‘Looking For América’
Once Off Productions
Edinburgh Festival Fringe
Once Off Productions in association with Mermaid Arts Centre
with support from Culture Ireland
Federico Julian Gonzalez & Janet Moran, written by
Federico Julian Gonzalez, performer
Janet Moran, director
Colin Doran, lighting designer
Mark Jackson, sound designer
Kevin Michael Reed, AV/Projection Design
Ian Whelan, cinematography
John Hyland, cinematography
Ian Whelan, editor
Mark Jackson, stage manager
Veronica Foo, production manager
Susannah Cummin, LX crew
Grace Donnery, LX crew
Once Off Productions, produced by
Cally Shine, line producer
Recorded live at Mermaid Arts Centre.
Released Edinburgh Fringe Festival, Assembly Rooms On-Demand.
In 2019, Fede and his mother, went on a quest to look for América. Shared memories and conflicting recollections led them through their past in a city that had taken them in more than 30 years before, when following his Father’s arrest, Fede and his family were forced to flee the Salvadoran civil war. A story of two journeys. The journey of that night in Havana looking for an ex-Guerilla fighter and the journey of escaping the catastrophe in Fede’s country decades before. Sometimes the idea of home has to be remade. And remade. And remade.
“Vibrant music and images envelop us with atmosphere and a taste of another culture” – Jo Tomalin, Fringe Review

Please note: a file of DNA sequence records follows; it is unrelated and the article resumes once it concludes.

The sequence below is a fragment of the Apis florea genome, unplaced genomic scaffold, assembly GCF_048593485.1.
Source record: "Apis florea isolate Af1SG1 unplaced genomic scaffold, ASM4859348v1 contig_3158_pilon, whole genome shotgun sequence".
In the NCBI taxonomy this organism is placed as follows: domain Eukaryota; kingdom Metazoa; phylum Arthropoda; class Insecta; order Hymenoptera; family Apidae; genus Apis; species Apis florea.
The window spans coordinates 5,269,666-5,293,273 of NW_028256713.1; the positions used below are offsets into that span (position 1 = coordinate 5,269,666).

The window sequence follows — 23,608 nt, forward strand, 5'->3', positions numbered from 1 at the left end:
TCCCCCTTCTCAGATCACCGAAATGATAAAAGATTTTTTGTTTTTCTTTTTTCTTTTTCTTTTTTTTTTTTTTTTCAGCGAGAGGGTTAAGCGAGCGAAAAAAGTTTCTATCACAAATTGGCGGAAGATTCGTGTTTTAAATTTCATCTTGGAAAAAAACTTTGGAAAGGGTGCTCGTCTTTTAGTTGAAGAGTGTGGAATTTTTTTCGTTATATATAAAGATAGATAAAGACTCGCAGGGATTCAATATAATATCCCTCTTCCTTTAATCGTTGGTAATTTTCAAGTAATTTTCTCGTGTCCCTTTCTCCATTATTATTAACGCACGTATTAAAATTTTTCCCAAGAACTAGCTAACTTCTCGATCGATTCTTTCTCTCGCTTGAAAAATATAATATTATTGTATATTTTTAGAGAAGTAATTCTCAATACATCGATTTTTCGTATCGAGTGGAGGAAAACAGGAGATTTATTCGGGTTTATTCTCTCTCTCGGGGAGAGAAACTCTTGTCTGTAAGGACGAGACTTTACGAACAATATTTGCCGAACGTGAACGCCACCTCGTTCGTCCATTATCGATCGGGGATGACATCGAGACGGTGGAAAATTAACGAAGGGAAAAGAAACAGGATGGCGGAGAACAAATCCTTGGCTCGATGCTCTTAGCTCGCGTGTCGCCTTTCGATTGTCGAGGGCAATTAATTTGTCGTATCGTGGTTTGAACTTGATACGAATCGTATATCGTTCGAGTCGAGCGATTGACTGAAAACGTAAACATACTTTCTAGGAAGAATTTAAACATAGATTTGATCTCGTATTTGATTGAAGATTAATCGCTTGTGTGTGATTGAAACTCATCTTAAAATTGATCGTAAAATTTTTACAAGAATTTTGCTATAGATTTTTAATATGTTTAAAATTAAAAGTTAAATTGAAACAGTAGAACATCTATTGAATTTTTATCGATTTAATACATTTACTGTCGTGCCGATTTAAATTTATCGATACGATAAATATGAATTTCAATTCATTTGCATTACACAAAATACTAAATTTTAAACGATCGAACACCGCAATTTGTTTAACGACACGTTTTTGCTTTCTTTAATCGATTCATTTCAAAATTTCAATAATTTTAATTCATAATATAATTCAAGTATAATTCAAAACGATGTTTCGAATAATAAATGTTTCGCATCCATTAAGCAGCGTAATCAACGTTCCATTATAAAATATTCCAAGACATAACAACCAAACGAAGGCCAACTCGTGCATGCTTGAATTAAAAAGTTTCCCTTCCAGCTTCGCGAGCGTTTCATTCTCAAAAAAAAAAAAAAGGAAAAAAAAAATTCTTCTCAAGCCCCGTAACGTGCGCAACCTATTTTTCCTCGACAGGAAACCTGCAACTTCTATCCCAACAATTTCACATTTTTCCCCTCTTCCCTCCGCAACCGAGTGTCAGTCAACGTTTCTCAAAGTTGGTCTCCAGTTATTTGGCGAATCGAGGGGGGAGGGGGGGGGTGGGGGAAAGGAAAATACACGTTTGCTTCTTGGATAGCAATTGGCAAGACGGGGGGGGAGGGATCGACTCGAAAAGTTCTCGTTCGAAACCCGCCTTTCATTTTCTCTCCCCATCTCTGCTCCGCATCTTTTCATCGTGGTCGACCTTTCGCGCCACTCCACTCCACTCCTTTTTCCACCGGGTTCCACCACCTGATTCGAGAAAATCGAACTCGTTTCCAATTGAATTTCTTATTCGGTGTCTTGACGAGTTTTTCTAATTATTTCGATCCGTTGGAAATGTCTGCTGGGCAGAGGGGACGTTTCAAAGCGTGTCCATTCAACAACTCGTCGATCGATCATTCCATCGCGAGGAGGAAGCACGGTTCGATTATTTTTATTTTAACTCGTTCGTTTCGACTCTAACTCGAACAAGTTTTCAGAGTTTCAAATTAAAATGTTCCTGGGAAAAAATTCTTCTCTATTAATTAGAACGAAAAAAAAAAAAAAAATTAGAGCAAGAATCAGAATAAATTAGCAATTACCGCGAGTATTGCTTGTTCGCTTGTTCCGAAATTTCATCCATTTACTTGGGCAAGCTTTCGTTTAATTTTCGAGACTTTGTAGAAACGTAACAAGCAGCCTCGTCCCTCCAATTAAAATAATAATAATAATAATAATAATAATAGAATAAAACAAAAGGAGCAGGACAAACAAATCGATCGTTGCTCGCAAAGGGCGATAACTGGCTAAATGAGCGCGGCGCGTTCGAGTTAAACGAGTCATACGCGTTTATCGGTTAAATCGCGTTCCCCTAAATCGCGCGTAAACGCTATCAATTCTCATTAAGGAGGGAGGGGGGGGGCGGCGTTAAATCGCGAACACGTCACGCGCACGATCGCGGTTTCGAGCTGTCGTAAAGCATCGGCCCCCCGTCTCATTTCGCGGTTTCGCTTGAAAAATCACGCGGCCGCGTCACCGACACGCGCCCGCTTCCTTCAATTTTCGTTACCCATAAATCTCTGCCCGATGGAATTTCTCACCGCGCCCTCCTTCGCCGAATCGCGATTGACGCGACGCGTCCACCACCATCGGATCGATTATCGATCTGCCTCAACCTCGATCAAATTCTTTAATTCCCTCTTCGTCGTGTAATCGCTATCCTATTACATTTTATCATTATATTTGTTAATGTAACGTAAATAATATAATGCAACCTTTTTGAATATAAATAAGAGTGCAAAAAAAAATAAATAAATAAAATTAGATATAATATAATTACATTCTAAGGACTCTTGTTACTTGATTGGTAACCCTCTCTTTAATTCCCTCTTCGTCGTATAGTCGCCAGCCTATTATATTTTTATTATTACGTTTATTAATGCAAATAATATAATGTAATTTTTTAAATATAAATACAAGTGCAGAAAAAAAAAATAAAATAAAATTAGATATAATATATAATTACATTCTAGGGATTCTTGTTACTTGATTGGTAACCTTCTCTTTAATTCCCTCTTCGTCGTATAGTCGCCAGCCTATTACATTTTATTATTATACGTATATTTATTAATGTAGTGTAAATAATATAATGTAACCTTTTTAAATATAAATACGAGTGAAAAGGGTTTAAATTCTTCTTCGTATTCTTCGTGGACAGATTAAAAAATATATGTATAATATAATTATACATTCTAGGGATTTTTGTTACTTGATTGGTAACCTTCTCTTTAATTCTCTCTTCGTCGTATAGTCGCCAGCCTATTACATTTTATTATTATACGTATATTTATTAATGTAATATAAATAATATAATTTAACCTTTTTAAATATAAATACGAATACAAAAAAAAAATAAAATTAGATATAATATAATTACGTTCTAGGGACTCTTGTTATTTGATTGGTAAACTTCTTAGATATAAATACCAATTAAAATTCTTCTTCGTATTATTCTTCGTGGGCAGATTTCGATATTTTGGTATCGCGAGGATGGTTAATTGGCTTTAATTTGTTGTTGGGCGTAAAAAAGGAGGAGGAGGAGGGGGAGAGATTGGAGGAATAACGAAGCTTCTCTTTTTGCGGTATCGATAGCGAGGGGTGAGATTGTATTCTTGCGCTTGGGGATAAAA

“A large background screen adds location and context effectively with the ocean’s ripples, maps of cities and people from his past. Supported by a creative team (Music: Sound Design by Mark Jackson, Lighting Design by Colin Doran, AV Design by Kevin Michael Reed and Cinematography by Ian Wheelan and John Hylan) the stage comes alive, especially in between chapters when González moves to the rhythmic beat, always with his suitcase in hand!” – Jo Tomalin, Fringe Review
“The piece is split into chapters which are interspersed with some nifty Latin American dance moves against a backdrop of context giving slides.” – John Chapman, 2nd from Bottom.
“Gonzalez is not an actor but that gives immediacy to a story told in six chapters which comes flecked with evocative old film and photographs as he sets out on a journey looking for the past.” – Lyn Gardner, Stage Door.
“Looking for America brings person and political history alive and illuminates it as if watching the afterflash of an extinguished firework.” – Lyn Gardner, Stage Door.
“illustrated with wonderful, haunting old film and images of his parents, his family, his disrupted childhood. At one point, Gonzalez describes himself, as a child, watching images of refugees on Cuban television, and suddenly realising that he himself, and his family, are political refugees.” – Joyce McMillan, The Scotsman.
“There are old film clips and political history peppered throughout the show but Looking for América is very much a personal account of one particular families story” – Natalie O’Donoghue, Broadway World